In 1983, when Major Bamidele got wind of the coup to oust Shagari, Bamidele reported the issue to Major General Buhari who was up the chain of command to him in the 3rd Armored Division. Meanwhile, Major General Buhari was allegedly in on the plot (This is called telling a story to who owns the story).

To prevent Bamidele from leaking the plot, Buhari ordered the arrest and detention of Bamidele for two weeks. Bamidele wasn’t released until the successful execution of the coup. Learning from this unfortunate experience, Bamidele didn’t report any rumors of the so-called Vatsa coup (between 1985 and 1986) and was executed for it.

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Bamidele’s words to the Special Military Tribunal that tried and convicted him are:

“I heard of the 1983 coup planning, told my GOC General Buhari who detained me for two weeks in Lagos. Instead of a pat on the back, I received a stab. How then do you expect me to report this one? This trial marks the eclipse of my brilliant and unblemished career of 19 years. I fought in the civil war with the ability it pleased God to give me. It is unfortunate that I’m being convicted for something which I have had to stop on two occasions. This is not self adulation but a sincere summary of the qualities inherent in me. It is an irony of fate that the president of the tribunal who in 1964 felt that I was good enough to take training in the UK is now saddled with the duty of showing me the exit from the force and the world.”

Details

Bamidele’s reporting of the December 31, 1983 Coup plot to Major General Muhammadu Buhari

In October 1983 during an official trip to Kaduna to print his divisional brief for the Chief of Army Staff Conference, Daniel Bamidele heard of rumors about a planned coup against President Shagari. When he returned to Jos he promptly reported to his General Officer Commanding (GOC), Major General Muhammadu Buhari (who, unknown to Bamidele at that time was in the thick of the plot). A week later, Bamidele found himself on a plane to Lagos, detained by the Directorate of Military Intelligence at Tego Barracks and accused of plotting a coup against Shagari. Fake witnesses were paraded and a mock interrogation contrived, while reports were being made to the NSO (then under Umaru Shinkafi) to mislead the Shagari regime. Meanwhile, the real plot continued underground with the full involvement of the same Military Intelligence group that was interrogating him. Finally, on November 25, 1983, with no credible witness to nail him, and no legal basis to charge him for a one-man conspiracy, Bamidele was released. He returned to Jos, befuddled about what had actually transpired, until on January 1, 1984, his own GOC, Buhari, to whom he had reported the plot, emerged as the new Head of State!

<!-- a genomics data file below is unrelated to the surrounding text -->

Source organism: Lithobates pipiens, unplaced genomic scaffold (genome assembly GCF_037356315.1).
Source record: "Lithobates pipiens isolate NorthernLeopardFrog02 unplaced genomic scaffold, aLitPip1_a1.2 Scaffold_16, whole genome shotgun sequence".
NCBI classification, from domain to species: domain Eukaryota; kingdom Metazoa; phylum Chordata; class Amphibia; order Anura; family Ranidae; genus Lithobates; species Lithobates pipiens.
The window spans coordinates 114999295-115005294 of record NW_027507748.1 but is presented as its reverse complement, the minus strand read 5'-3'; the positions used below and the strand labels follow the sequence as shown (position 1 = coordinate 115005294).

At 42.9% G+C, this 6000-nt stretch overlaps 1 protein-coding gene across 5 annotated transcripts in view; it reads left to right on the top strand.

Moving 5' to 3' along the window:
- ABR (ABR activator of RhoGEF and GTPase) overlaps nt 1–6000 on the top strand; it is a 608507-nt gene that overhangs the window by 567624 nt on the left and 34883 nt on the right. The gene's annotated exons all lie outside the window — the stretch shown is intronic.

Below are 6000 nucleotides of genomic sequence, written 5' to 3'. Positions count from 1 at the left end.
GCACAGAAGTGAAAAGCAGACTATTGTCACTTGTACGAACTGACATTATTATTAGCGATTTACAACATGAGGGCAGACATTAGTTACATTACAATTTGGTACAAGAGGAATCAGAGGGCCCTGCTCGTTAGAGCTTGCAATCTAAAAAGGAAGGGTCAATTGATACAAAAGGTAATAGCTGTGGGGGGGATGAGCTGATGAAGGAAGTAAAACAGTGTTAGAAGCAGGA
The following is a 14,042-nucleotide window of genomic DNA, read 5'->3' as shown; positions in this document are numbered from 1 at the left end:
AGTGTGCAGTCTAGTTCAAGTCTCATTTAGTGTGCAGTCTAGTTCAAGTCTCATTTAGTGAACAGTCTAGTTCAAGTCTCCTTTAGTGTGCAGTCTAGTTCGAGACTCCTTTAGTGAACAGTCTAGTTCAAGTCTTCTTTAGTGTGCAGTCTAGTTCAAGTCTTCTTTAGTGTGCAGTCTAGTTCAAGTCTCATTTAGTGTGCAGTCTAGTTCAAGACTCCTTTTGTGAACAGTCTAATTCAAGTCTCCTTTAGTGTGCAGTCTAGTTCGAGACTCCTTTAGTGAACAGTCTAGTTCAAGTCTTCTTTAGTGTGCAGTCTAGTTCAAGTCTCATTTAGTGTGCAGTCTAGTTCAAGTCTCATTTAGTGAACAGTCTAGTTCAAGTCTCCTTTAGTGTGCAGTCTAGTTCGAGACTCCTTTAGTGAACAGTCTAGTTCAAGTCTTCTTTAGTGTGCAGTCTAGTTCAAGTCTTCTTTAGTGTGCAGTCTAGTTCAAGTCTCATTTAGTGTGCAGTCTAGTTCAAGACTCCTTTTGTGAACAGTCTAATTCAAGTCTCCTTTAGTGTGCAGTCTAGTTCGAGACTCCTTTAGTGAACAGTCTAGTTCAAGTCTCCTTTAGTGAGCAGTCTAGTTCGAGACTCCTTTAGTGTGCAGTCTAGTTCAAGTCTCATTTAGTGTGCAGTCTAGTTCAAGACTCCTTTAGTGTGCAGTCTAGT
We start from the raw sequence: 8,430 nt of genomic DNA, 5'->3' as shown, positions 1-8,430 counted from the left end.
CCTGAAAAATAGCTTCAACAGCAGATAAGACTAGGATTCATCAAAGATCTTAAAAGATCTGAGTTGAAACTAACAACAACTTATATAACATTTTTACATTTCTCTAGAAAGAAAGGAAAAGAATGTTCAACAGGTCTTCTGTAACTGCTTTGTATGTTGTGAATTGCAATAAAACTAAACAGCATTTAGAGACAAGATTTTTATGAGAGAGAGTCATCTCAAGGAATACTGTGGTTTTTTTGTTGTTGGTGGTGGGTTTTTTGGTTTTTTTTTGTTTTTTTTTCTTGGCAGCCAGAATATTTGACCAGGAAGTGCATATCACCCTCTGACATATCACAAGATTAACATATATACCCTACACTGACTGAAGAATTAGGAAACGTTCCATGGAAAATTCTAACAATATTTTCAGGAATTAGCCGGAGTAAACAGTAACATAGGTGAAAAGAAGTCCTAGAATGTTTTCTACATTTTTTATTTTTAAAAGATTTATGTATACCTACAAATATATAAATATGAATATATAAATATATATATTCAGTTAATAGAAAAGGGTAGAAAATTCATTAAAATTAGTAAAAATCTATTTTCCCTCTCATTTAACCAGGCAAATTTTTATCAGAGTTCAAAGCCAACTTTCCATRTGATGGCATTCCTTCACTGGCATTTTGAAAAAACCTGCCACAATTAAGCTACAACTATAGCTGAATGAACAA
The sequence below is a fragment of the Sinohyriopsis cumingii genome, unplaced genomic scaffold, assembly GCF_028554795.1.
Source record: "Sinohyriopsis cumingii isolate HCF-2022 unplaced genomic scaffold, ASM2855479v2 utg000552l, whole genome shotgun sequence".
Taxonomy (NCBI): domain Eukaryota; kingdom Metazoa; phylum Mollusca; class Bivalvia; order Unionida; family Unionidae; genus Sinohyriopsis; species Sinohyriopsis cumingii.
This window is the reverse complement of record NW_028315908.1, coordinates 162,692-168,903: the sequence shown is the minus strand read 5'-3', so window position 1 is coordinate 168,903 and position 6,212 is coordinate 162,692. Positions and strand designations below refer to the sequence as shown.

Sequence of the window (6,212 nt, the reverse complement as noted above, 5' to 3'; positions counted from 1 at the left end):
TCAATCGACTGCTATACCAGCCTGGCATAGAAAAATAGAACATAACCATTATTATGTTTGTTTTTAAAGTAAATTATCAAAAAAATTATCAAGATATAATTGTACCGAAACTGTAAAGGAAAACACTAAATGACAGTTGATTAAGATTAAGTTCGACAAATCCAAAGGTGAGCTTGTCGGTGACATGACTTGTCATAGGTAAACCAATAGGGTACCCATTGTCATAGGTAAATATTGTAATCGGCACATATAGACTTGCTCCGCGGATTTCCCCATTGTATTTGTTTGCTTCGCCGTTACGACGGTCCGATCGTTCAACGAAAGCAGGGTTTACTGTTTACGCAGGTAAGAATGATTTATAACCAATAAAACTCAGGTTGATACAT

In early 1984, Bamidele’s name was listed for retirement. However, when the list got to Buhari for approval, he crossed Bamidele’s name out – recognizing that the officer was caught in a complex vortex and web of intrigue. After being saved from retirement at the last minute he got deployed to Jaji as a Directing Staff.

Arrest and execution for failing to report the alleged Vatsa coup conspiracy

Bamidele was implicated in the conspiracy because of a meeting at a guest house in Makurdi with Lt Col Michael Iyorshe and some other officers (Lt Col Musa Bitiyong, Lt Col Christian Oche, Wing Commander Ben Ekele, and Wing Commander Adamu Sakaba) where political criticisms of the Babangida Administration were made but no seditious nor operational coup details were discussed.

Though the connections to any coup are arguable, Bamidele, learning from his ordeal in 1983, kept quiet about any coups, was arrested, tried by a special military tribunal and was executed by firing squad on March 5, 1986, along with others such as Major General Mamman Vatsa. Bamidele’s words to the tribunal were

“I heard of the 1983 coup planning, told my GOC General Buhari who detained me for two weeks in Lagos. Instead of a pat on the back, I received a stab. How then do you expect me to report this one? This trial marks the eclipse of my brilliant and unblemished career of 19 years. I fought in the civil war with the ability it pleased God to give me. It is unfortunate that I’m being convicted for something which I have had to stop on two occasions. This is not self adulation but a sincere summary of the qualities inherent in me. It is an irony of fate that the president of the tribunal who in 1964 felt that I was good enough to take training in the UK is now saddled with the duty of showing me the exit from the force and the world”

References

https://en.wikipedia.org/wiki/1983_Nigerian_coup_d%27%C3%A9tat

https://en.wikipedia.org/wiki/Daniel_Bamidele

https://en.wikipedia.org/wiki/Max_Siollun

https://en.wikipedia.org/wiki/Nowa_Omoigui

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